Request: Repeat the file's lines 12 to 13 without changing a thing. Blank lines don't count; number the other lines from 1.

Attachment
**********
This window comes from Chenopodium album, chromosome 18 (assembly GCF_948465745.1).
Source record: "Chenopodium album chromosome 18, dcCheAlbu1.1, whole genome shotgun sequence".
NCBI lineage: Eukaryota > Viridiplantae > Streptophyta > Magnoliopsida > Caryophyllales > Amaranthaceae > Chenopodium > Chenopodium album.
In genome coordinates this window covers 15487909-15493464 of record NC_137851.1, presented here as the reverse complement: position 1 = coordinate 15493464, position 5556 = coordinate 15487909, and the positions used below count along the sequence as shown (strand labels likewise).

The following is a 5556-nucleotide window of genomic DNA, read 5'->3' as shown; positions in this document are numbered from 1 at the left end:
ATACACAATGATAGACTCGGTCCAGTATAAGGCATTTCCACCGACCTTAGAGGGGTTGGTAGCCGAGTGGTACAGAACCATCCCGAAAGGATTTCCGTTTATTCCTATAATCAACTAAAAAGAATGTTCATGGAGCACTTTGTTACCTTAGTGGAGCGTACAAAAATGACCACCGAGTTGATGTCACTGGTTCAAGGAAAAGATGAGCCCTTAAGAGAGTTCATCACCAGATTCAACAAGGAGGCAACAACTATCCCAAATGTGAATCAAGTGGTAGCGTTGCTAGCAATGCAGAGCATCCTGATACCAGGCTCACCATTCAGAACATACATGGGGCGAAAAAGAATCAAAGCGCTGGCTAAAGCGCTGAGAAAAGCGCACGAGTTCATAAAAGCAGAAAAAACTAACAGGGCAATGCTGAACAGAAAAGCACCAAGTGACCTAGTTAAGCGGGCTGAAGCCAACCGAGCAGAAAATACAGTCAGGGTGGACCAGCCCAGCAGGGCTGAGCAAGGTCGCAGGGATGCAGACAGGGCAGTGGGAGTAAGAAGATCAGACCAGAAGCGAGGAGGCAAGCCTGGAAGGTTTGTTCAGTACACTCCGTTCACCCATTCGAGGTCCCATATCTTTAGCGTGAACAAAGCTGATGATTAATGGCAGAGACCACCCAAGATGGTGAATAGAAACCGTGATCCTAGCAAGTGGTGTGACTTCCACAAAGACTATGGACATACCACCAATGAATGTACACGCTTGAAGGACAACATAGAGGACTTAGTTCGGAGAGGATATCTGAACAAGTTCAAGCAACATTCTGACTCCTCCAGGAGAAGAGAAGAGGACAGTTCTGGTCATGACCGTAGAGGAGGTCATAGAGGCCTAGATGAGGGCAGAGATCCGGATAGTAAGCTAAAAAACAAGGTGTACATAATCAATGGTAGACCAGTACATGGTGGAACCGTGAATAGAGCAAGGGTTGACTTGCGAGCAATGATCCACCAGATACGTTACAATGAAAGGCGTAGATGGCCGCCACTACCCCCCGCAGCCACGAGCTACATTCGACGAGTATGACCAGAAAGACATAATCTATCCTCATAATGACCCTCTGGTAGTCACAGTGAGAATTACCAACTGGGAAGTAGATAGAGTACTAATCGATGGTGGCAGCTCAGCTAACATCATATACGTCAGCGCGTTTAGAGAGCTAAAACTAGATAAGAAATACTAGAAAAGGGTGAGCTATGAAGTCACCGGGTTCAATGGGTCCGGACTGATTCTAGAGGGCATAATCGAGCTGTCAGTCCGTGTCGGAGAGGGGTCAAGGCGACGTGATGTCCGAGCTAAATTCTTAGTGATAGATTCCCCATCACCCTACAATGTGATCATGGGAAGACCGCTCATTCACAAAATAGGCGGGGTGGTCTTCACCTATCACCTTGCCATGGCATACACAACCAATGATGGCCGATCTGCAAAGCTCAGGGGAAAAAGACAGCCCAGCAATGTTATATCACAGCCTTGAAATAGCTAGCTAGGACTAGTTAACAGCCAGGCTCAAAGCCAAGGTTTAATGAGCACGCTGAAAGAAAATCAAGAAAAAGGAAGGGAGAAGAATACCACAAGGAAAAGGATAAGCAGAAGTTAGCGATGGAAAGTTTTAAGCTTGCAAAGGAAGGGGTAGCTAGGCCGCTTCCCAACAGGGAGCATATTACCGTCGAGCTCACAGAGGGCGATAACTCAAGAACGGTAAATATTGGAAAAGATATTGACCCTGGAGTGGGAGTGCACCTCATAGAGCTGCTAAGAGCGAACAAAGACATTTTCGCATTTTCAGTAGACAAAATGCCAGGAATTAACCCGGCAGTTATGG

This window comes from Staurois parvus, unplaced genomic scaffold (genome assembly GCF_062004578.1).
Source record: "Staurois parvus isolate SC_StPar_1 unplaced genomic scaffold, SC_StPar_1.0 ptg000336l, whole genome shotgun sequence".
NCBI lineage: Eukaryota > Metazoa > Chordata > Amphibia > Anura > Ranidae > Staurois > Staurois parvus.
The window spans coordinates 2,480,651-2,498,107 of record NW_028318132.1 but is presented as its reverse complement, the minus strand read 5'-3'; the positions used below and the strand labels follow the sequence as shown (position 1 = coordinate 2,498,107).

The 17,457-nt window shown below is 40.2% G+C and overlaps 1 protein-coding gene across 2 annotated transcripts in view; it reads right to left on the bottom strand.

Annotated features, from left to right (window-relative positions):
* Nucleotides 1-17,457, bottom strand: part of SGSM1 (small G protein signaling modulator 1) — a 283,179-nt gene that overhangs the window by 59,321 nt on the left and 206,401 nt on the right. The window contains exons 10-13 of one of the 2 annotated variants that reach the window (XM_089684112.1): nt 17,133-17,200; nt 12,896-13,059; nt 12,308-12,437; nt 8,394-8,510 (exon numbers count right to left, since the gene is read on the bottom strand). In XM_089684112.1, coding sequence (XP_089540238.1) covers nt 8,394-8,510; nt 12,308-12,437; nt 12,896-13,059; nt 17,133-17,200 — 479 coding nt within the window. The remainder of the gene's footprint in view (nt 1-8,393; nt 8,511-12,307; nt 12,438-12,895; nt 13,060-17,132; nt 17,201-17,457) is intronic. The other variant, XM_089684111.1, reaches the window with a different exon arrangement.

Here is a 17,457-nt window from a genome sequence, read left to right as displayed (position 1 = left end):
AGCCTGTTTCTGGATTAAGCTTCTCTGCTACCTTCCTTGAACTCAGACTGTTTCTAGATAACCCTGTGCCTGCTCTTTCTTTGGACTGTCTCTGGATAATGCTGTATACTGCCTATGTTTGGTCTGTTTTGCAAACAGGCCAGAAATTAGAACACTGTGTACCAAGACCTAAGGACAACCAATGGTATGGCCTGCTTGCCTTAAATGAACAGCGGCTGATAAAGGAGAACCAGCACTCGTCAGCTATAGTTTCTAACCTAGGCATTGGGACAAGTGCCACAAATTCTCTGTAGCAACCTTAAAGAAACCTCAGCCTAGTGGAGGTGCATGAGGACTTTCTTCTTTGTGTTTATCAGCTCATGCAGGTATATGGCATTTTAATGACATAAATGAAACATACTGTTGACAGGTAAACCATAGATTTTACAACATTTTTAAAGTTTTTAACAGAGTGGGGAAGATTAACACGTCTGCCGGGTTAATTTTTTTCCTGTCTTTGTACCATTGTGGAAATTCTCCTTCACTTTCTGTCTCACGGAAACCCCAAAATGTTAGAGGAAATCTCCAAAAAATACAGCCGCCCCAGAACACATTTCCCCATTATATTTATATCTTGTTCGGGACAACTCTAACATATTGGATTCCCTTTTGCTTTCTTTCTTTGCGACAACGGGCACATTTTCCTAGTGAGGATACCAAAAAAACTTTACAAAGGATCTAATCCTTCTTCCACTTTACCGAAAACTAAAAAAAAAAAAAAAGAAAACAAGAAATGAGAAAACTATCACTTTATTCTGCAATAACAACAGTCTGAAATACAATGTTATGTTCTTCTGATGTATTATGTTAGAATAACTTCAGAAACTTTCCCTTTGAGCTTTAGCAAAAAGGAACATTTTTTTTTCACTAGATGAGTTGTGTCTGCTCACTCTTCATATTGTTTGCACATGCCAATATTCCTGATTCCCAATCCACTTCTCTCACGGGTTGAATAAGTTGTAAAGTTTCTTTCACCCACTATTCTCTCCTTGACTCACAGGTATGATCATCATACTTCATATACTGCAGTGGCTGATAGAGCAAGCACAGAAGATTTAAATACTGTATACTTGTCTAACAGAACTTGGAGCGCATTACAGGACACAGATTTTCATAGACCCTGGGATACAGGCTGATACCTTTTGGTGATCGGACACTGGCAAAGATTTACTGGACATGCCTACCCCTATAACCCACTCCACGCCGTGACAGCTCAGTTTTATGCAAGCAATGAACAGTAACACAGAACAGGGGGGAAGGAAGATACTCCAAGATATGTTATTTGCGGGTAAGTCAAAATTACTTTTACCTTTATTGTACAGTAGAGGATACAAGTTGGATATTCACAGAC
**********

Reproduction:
Annotated features, from left to right (window-relative positions):
* Nucleotides 1-17,457, bottom strand: part of SGSM1 (small G protein signaling modulator 1) — a 283,179-nt gene that overhangs the window by 59,321 nt on the left and 206,401 nt on the right. The window contains exons 10-13 of one of the 2 annotated variants that reach the window (XM_089684112.1): nt 17,133-17,200; nt 12,896-13,059; nt 12,308-12,437; nt 8,394-8,510 (exon numbers count right to left, since the gene is read on the bottom strand). In XM_089684112.1, coding sequence (XP_089540238.1) covers nt 8,394-8,510; nt 12,308-12,437; nt 12,896-13,059; nt 17,133-17,200 — 479 coding nt within the window. The remainder of the gene's footprint in view (nt 1-8,393; nt 8,511-12,307; nt 12,438-12,895; nt 13,060-17,132; nt 17,201-17,457) is intronic. The other variant, XM_089684111.1, reaches the window with a different exon arrangement.